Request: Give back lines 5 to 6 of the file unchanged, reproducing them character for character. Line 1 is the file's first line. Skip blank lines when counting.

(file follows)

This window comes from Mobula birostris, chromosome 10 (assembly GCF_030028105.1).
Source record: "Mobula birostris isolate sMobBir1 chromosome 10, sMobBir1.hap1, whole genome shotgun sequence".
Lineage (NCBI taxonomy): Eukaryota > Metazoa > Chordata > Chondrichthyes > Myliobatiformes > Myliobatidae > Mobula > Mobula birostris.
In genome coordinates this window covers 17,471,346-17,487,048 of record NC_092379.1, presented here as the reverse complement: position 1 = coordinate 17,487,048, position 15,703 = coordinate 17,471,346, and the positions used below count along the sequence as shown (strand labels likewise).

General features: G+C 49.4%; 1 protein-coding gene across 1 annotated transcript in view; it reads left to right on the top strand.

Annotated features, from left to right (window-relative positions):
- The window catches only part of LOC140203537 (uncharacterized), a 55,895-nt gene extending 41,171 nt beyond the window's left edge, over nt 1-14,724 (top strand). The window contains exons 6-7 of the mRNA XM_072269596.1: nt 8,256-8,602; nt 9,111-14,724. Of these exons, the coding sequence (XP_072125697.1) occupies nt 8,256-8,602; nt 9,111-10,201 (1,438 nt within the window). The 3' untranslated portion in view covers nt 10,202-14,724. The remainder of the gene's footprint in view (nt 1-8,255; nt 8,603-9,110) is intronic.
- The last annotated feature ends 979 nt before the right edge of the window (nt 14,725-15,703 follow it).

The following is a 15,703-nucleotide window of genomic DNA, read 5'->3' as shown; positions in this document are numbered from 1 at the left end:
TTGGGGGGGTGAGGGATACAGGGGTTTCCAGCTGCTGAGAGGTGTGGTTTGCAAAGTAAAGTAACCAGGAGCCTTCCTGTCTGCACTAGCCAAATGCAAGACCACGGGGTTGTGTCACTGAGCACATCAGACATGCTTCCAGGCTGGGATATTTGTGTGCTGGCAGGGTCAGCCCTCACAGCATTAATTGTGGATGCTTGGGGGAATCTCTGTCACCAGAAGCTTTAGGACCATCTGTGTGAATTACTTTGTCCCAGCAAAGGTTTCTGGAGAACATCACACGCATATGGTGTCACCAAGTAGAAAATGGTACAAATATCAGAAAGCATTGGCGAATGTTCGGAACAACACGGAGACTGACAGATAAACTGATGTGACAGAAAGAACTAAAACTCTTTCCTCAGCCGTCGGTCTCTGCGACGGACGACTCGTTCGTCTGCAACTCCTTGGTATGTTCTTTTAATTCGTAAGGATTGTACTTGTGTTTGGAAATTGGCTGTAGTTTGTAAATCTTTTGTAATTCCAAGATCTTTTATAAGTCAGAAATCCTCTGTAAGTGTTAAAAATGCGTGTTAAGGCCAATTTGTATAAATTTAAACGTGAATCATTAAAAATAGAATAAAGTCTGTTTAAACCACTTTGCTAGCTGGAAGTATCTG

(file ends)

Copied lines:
General features: G+C 49.4%; 1 protein-coding gene across 1 annotated transcript in view; it reads left to right on the top strand.

Annotated features, from left to right (window-relative positions):